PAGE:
Story Summary

2 die from carbon monoxide leak

Two north side women died and seven other people from the same family were hospitalized, apparently victims of carbon monoxide poisoning.

The family owns the building where all the victims lived.

They had a working CO detector in the basement, but its placement near an open window may have caused the unit to not pick up high levels of the lethal gas.

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Funerals will be held tomorrow for two members of the same Chicago family whose lives were taken by carbon monoxide.

Family and friends gathered with the family of 77-year-old Rasheeda Akhter and 18-year-old Zanib Ahmed to mourn their loss.  An autopsy confirms they were victims of long-term exposure to low levels of carbon monoxide.

Friends of the teen, who planned to study medicine at Northwestern, can’t believe she’s gone.

“She was just an amazing friend,” said Nayaab Ahmed.

The deaths were confusing at first, because although the initial symptoms were consistent with c-o poisoning, the first readings taken by Chicago Fire Dept were very low.

“Keep in mind that CO poisoning is cumulative.  It adds up. So you get a little here a little there, it keeps adding up, said assistant deputy fire commissioner Mark Nielsen.

The city requires one working CO detector on every floor with a bedroom.co-leak-death

Chicago fire officials says there was one detector that appeared to be working, but did not go off.  It was kept near the boiler and a window that was often left open. In short, exactly the wrong place.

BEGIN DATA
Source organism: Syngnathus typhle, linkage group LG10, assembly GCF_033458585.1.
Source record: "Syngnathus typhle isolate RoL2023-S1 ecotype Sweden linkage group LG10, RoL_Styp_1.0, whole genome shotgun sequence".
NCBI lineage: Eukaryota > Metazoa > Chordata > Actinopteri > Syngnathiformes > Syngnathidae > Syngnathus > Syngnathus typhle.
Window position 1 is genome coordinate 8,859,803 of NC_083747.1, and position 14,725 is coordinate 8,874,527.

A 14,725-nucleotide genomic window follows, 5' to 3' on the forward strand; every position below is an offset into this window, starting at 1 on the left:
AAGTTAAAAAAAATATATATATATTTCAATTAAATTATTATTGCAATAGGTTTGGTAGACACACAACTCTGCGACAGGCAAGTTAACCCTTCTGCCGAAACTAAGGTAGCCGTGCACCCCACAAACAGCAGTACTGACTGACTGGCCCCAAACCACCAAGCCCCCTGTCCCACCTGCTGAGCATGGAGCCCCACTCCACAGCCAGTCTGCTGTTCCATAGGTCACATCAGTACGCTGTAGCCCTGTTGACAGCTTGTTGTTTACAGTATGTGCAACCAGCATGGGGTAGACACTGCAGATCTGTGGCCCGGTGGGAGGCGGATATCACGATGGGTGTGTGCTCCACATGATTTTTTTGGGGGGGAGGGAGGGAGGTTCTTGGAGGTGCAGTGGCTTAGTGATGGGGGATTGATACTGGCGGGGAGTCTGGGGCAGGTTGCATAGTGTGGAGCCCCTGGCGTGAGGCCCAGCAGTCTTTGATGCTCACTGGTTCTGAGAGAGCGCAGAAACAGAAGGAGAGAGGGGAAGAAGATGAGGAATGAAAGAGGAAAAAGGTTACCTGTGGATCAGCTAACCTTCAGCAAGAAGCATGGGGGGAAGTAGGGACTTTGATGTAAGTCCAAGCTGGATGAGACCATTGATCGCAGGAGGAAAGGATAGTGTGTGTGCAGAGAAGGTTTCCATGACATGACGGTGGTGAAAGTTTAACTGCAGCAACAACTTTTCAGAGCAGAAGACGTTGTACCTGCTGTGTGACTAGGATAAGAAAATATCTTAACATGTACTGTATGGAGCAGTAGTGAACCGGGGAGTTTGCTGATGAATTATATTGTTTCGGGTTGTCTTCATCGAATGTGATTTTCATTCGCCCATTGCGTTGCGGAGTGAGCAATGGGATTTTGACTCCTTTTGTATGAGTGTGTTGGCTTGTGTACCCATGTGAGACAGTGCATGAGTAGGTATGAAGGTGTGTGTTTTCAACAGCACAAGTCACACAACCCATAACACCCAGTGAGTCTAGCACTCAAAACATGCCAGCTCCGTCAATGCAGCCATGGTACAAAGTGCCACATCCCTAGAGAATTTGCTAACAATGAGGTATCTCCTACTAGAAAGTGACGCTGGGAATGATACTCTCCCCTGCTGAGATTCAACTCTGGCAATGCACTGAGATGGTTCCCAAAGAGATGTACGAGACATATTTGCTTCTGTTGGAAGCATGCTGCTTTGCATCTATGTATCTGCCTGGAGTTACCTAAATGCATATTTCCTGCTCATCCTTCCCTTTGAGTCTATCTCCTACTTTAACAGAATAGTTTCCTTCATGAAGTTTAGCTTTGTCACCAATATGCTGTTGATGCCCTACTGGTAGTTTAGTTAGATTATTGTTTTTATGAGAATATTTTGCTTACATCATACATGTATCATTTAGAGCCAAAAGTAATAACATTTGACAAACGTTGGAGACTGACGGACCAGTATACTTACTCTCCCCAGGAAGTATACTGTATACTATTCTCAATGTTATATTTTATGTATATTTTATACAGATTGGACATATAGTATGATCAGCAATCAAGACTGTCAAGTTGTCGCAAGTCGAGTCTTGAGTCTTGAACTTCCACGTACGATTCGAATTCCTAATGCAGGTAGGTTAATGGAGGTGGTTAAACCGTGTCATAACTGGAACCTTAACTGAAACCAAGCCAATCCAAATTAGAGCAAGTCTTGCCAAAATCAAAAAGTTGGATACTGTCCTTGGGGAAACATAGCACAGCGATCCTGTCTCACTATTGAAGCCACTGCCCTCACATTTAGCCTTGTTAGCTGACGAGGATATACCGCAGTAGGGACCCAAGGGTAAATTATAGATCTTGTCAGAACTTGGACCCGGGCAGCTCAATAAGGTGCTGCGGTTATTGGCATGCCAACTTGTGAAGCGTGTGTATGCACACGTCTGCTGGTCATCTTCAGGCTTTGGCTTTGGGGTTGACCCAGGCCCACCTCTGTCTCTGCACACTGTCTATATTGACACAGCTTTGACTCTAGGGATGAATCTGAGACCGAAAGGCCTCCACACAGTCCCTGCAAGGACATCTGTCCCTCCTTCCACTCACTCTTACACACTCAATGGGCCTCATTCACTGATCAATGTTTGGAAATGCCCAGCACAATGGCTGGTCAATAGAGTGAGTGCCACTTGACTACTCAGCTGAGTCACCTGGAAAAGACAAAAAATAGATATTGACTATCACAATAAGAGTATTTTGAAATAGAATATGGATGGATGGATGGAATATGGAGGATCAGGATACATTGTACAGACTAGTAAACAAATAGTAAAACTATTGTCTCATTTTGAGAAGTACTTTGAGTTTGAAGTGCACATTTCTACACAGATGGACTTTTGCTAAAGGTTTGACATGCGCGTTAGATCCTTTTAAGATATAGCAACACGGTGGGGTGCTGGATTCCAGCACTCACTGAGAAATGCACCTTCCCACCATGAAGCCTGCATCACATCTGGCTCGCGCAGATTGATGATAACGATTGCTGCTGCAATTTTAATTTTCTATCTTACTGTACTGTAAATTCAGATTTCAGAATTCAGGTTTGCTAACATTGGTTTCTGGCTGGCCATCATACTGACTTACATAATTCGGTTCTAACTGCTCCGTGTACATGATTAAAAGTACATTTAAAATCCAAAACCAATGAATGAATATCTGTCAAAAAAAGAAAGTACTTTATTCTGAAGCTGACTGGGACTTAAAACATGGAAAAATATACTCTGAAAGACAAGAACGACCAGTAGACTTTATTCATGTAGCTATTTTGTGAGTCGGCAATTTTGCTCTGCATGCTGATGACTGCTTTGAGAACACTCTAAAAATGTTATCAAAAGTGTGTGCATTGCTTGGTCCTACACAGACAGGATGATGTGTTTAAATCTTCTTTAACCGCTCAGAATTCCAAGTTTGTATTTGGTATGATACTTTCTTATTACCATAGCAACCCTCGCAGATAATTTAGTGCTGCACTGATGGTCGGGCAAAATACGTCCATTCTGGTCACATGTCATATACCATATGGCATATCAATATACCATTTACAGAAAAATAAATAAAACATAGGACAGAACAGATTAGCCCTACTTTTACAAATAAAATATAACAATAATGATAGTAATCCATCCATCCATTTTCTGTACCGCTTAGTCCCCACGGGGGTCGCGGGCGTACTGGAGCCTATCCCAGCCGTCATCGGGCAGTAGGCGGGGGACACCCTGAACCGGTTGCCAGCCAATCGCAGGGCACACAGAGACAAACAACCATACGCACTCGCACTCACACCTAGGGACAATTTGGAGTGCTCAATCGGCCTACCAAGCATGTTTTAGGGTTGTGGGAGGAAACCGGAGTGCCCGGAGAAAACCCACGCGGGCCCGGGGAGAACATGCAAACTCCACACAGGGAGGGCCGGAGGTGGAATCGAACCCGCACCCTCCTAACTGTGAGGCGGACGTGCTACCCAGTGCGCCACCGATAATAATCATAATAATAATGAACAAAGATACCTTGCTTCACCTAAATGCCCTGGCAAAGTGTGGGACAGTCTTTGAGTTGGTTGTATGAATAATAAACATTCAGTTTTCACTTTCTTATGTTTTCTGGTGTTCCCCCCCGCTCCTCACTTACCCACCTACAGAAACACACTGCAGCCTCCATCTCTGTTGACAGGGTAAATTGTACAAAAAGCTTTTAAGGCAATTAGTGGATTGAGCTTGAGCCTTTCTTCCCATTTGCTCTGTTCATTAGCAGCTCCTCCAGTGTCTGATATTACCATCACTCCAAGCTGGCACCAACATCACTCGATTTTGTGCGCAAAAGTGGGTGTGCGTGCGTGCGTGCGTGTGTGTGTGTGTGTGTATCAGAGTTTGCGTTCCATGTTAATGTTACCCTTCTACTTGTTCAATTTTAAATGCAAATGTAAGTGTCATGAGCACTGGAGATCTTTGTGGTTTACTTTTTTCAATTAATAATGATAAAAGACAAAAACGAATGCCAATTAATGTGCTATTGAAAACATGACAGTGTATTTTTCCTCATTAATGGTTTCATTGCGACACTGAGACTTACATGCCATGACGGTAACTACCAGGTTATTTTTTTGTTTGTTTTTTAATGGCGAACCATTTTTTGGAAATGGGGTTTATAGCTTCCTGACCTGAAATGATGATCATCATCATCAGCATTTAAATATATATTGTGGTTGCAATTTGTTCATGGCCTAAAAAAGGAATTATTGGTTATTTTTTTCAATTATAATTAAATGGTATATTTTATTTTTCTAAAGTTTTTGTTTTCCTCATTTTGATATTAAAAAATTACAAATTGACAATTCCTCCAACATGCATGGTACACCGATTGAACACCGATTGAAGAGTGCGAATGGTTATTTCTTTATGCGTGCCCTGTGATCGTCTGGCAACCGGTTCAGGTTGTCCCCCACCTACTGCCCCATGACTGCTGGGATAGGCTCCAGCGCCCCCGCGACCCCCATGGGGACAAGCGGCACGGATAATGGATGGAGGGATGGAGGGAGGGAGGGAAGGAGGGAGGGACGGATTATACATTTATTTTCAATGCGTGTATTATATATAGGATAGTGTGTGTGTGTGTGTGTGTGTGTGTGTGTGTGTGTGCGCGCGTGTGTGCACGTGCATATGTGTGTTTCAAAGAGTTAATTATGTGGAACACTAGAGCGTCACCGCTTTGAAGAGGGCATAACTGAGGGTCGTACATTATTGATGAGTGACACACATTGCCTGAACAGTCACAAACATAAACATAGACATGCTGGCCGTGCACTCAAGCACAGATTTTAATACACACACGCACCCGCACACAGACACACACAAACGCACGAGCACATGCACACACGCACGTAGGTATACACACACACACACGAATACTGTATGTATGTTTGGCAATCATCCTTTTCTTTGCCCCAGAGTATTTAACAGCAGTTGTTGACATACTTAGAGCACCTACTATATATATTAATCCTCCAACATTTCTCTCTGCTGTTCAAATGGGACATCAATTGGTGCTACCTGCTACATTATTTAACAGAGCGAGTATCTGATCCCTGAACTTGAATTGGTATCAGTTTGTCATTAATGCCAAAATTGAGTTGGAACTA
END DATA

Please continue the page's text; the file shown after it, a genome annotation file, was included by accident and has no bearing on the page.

“Sadly, that’s where people think it should go, by the furnace, but it’s not,” said Gigi Lubin of First Alert, a Chicagoland-based company that makes CO detectors. “It needs to go near your sleeping area, because if you’re asleep, you want it to wake you up.”

Along with being in the right place, they have to be regularly checked and replaced.

Carbon monoxide takes two lives on the north side despite a working detector in home.
77 year-old Rasheeda Akhter and 18-year-old Zanib Ahmed both died at Swedish Covenant Hospital about three hours apart Sunday.
Two other women and five children ranging in age from 5 to 12, all from the same family and living in the same building were hospitalized with similar CO poisoning symptoms.
Firefighters checked the building’s co detectors and found them to be in good working order.
Now questions are focusing on those detectors, just like the ones in most houses.
WGN’s Tom Negovan has more.

Police are investigating whether a carbon monoxide leak led to the deaths of two people in West Rogers Park.

Zanib Ahmed

18-year-old Zanib Ahmed is one of the victims of a possible carbon monoxide leak.

Paramedics were first called to the building in the 2500 block of West North Shore Avenue about 10:30 a.m. Sunday morning

They rushed two women to the hospital; one went into cardiac arrest and died.

Rasheeda Akhter, 77, was pronounced dead at 11:14 a.m., according to the Cook County medical examiner’s office.

Later Sunday afternoon, police came back to the apartment to take another woman to the hospital who was found unresponsive. 18-year-old Zanib Ahmed, died at 9 p.m., according to the medical examiner’s office.

Five children were also hospitalized, but are expected to recover.

Officials found a positive reading for carbon monoxide near a boiler in the building’s basement, but they won’t officially rule the deaths were caused by accidental carbon monoxide poisoning, but until autopsy results are reported, police said.

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